What we used to call “destination postcodes” have evolved and narrowed down to “destination streets” in the Lower North Shore as buyers zoomed in on prestigious spots.
These are the specific streets locals want to live on. Think Bennett Street in Cremorne. After a two year drought on sales in the tightly held street, pandemic selling created a buying frenzy, with 8 two-bedroom apartments selling one after another, ranging from $1.05 – $1.55m.
As recreational international travel came to an indefinite halt, expats across the world boomeranged back to Australia.
More than 500,000 (according to the Department of Foreign Affairs) returned seeking the tranquil and prestigious lifestyle of the Lower North Shore. Many are returning from comparable real estate markets in the likes of Hong Kong, London and New York.
Ignited by this new wave of potential buyers, increased market demand for prestige properties compelled prices to climb. Expats were determined not to miss out and began securing properties sight unseen before the borders had even opened. International search activity for properties on one portal, realestate.com.au, was up 6.37 per cent in April — on top of what was already a mammoth 20 per cent increase in the previous 12 months to 2019.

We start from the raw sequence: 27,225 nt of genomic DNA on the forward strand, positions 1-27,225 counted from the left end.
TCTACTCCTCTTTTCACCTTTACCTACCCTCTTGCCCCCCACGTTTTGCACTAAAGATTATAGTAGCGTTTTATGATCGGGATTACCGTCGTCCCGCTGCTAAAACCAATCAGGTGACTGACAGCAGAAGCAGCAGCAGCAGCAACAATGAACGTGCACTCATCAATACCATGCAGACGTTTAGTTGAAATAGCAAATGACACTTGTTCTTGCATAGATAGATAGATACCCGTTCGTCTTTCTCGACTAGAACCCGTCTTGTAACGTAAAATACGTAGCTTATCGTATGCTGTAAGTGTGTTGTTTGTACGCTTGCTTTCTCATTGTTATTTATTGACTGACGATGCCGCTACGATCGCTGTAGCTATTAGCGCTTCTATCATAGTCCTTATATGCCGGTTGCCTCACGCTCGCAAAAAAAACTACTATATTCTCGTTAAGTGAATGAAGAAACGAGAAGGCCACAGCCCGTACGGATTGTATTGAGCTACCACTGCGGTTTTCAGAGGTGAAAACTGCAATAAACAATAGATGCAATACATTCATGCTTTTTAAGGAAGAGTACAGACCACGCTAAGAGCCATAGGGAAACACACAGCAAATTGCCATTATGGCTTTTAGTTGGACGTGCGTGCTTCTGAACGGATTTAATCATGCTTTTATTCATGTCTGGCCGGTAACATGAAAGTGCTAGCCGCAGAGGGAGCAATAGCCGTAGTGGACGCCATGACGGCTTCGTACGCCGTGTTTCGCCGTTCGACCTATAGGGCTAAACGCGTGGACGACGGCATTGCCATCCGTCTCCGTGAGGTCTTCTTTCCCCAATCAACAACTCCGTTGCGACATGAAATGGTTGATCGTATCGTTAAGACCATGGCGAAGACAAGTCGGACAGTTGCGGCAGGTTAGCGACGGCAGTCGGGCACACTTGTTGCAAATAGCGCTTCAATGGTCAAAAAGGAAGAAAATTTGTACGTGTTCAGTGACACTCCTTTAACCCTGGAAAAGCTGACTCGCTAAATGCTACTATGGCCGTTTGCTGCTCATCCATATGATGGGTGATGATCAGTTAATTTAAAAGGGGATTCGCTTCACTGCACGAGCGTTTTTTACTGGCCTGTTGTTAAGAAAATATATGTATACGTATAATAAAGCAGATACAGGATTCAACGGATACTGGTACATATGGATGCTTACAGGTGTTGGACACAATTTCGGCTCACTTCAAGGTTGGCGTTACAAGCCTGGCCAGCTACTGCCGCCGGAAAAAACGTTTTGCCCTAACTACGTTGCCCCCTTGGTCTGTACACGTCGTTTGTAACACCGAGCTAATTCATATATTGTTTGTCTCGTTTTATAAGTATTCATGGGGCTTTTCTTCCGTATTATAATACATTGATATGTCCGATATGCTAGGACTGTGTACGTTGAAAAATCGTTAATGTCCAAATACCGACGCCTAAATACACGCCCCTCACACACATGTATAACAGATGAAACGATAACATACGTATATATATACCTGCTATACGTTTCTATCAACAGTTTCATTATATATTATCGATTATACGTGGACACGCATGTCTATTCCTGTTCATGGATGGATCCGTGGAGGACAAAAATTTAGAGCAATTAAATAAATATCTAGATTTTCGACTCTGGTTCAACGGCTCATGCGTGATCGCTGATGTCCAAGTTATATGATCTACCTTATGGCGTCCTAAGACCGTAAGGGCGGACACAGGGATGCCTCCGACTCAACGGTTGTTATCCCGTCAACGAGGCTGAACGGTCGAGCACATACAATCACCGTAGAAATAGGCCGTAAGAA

Facetime inspections and video walkthroughs by buyers’ agents became the norm at property viewings. Expats were ready to buy ‘as is’ to avoid the inconvenience of relocating to rental properties when they returned.
With another 34,000 reported to return home, it begs the question – where will they want to call home?
The pandemic shifted buyer priorities as working from home became the norm. Coupled with ultralow interest rates and easy access to credit, locals began searching for more expensive properties with functional layouts and dedicated spaces to match our new way of living.
Making up about 70-80 per cent of luxury purchases, the prevalence of locals upsizing added pressure to an already competitive market. This pushed prices up further, as demand exponentially outweighed supply.
For instance, in January, the well-kept local secret of Longueville emerged as one of Sydney’s most elite suburbs joining Mosman, Milson’s Point, Kirribilli, Cremorne Point in the top ten best performing suburbs for property prices, according to data house CoreLogic.
In one sale, upsizers from surrounding suburbs emerged, fuelling competition and on the cusp of the financial year four bidders battled for a five-bedroom family home on the beautiful peninsula, selling for $7.4 million – more than $1.4 million over reserve.
Many Lower North Shore locals took advantage of surging house prices to sell their large homes and relocate to townhouses and spacious apartments in surrounding suburbs. Add those downsizers, who want to stay local while capitalising on selling their property for a grand profit in this market, into the mix and you’ve got rampant buyer demand.